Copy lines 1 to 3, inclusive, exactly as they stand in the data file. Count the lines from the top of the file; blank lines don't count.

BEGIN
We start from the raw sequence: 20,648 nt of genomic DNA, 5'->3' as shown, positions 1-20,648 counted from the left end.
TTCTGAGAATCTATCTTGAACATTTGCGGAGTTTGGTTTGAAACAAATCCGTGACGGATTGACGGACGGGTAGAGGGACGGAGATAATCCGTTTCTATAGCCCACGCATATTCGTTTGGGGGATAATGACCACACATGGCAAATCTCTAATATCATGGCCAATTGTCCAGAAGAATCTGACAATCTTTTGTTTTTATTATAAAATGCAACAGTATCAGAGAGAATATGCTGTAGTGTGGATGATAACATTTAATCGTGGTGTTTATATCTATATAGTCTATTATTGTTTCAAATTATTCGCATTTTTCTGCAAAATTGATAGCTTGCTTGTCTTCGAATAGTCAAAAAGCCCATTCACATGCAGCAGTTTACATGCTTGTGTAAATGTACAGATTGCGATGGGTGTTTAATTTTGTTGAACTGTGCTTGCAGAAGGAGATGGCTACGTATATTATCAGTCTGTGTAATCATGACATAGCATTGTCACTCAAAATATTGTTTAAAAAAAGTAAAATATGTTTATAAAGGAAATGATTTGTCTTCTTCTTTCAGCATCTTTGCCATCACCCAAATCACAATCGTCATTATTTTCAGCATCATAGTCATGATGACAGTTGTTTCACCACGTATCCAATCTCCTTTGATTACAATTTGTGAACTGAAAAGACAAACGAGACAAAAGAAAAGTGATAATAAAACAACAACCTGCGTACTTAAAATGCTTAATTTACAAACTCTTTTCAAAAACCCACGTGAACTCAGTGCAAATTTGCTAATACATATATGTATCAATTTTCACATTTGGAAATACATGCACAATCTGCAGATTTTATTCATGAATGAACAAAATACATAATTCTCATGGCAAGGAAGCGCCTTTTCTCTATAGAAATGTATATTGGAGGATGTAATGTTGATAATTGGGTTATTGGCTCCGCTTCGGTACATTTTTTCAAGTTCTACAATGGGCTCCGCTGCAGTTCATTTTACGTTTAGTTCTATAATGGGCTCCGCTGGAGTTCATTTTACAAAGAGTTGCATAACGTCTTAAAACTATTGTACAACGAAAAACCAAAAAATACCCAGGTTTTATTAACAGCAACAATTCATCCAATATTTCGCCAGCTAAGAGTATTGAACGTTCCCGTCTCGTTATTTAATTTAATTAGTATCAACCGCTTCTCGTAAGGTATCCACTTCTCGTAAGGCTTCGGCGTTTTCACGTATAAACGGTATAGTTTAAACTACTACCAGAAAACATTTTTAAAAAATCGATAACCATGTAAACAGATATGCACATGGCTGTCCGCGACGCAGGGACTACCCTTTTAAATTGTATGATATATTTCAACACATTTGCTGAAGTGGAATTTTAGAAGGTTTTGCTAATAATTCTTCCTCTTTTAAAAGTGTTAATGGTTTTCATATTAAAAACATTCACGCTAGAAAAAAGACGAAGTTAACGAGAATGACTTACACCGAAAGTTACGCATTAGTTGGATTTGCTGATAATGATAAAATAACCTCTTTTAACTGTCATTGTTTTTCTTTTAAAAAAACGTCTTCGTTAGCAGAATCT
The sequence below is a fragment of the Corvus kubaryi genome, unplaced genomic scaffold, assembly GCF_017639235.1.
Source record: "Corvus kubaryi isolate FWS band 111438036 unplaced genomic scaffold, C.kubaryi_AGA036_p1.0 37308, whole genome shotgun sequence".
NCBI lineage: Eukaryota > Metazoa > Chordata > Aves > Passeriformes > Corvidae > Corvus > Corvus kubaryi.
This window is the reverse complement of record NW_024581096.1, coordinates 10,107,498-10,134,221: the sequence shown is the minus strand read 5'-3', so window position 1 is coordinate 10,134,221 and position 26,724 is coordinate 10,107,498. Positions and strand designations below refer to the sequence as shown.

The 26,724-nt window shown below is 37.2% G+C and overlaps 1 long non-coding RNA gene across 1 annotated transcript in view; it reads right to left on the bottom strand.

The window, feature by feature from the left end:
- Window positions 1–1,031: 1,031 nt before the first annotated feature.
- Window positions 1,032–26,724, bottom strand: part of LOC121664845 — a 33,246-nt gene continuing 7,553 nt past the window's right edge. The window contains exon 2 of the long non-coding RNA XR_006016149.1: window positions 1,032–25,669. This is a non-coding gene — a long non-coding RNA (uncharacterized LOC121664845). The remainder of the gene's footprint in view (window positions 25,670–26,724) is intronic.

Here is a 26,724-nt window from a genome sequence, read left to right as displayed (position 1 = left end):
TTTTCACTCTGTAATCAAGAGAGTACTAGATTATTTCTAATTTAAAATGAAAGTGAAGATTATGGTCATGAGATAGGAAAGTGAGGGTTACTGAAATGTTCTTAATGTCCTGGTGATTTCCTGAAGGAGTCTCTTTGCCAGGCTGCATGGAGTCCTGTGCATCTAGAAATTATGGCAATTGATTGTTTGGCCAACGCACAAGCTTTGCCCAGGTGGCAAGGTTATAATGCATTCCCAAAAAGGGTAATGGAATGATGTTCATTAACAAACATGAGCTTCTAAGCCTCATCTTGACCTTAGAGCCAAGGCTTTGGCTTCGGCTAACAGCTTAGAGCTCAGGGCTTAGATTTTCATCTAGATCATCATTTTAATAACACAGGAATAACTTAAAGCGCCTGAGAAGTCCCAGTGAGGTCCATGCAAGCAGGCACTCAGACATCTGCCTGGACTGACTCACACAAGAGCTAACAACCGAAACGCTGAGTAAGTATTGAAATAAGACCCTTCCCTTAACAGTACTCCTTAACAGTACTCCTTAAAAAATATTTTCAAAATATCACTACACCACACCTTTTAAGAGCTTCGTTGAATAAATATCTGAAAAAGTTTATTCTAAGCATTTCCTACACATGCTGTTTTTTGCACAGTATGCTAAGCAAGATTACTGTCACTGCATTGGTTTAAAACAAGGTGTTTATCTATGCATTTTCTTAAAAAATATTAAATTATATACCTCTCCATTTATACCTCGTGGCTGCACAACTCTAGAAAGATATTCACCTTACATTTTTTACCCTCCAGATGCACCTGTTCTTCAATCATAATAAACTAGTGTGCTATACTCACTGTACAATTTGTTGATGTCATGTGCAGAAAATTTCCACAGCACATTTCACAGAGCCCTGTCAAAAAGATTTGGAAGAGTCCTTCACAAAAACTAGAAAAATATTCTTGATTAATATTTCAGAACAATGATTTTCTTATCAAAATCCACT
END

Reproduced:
We start from the raw sequence: 20,648 nt of genomic DNA, 5'->3' as shown, positions 1-20,648 counted from the left end.
TTCTGAGAATCTATCTTGAACATTTGCGGAGTTTGGTTTGAAACAAATCCGTGACGGATTGACGGACGGGTAGAGGGACGGAGATAATCCGTTTCTATAGCCCACGCATATTCGTTTGGGGGATAATGACCACACATGGCAAATCTCTAATATCATGGCCAATTGTCCAGAAGAATCTGACAATCTTTTGTTTTTATTATAAAATGCAACAGTATCAGAGAGAATATGCTGTAGTGTGGATGATAACATTTAATCGTGGTGTTTATATCTATATAGTCTATTATTGTTTCAAATTATTCGCATTTTTCTGCAAAATTGATAGCTTGCTTGTCTTCGAATAGTCAAAAAGCCCATTCACATGCAGCAGTTTACATGCTTGTGTAAATGTACAGATTGCGATGGGTGTTTAATTTTGTTGAACTGTGCTTGCAGAAGGAGATGGCTACGTATATTATCAGTCTGTGTAATCATGACATAGCATTGTCACTCAAAATATTGTTTAAAAAAAGTAAAATATGTTTATAAAGGAAATGATTTGTCTTCTTCTTTCAGCATCTTTGCCATCACCCAAATCACAATCGTCATTATTTTCAGCATCATAGTCATGATGACAGTTGTTTCACCACGTATCCAATCTCCTTTGATTACAATTTGTGAACTGAAAAGACAAACGAGACAAAAGAAAAGTGATAATAAAACAACAACCTGCGTACTTAAAATGCTTAATTTACAAACTCTTTTCAAAAACCCACGTGAACTCAGTGCAAATTTGCTAATACATATATGTATCAATTTTCACATTTGGAAATACATGCACAATCTGCAGATTTTATTCATGAATGAACAAAATACATAATTCTCATGGCAAGGAAGCGCCTTTTCTCTATAGAAATGTATATTGGAGGATGTAATGTTGATAATTGGGTTATTGGCTCCGCTTCGGTACATTTTTTCAAGTTCTACAATGGGCTCCGCTGCAGTTCATTTTACGTTTAGTTCTATAATGGGCTCCGCTGGAGTTCATTTTACAAAGAGTTGCATAACGTCTTAAAACTATTGTACAACGAAAAACCAAAAAATACCCAGGTTTTATTAACAGCAACAATTCATCCAATATTTCGCCAGCTAAGAGTATTGAACGTTCCCGTCTCGTTATTTAATTTAATTAGTATCAACCGCTTCTCGTAAGGTATCCACTTCTCGTAAGGCTTCGGCGTTTTCACGTATAAACGGTATAGTTTAAACTACTACCAGAAAACATTTTTAAAAAATCGATAACCATGTAAACAGATATGCACATGGCTGTCCGCGACGCAGGGACTACCCTTTTAAATTGTATGATATATTTCAACACATTTGCTGAAGTGGAATTTTAGAAGGTTTTGCTAATAATTCTTCCTCTTTTAAAAGTGTTAATGGTTTTCATATTAAAAACATTCACGCTAGAAAAAAGACGAAGTTAACGAGAATGACTTACACCGAAAGTTACGCATTAGTTGGATTTGCTGATAATGATAAAATAACCTCTTTTAACTGTCATTGTTTTTCTTTTAAAAAAACGTCTTCGTTAGCAGAATCT
The sequence below is a fragment of the Corvus kubaryi genome, unplaced genomic scaffold, assembly GCF_017639235.1.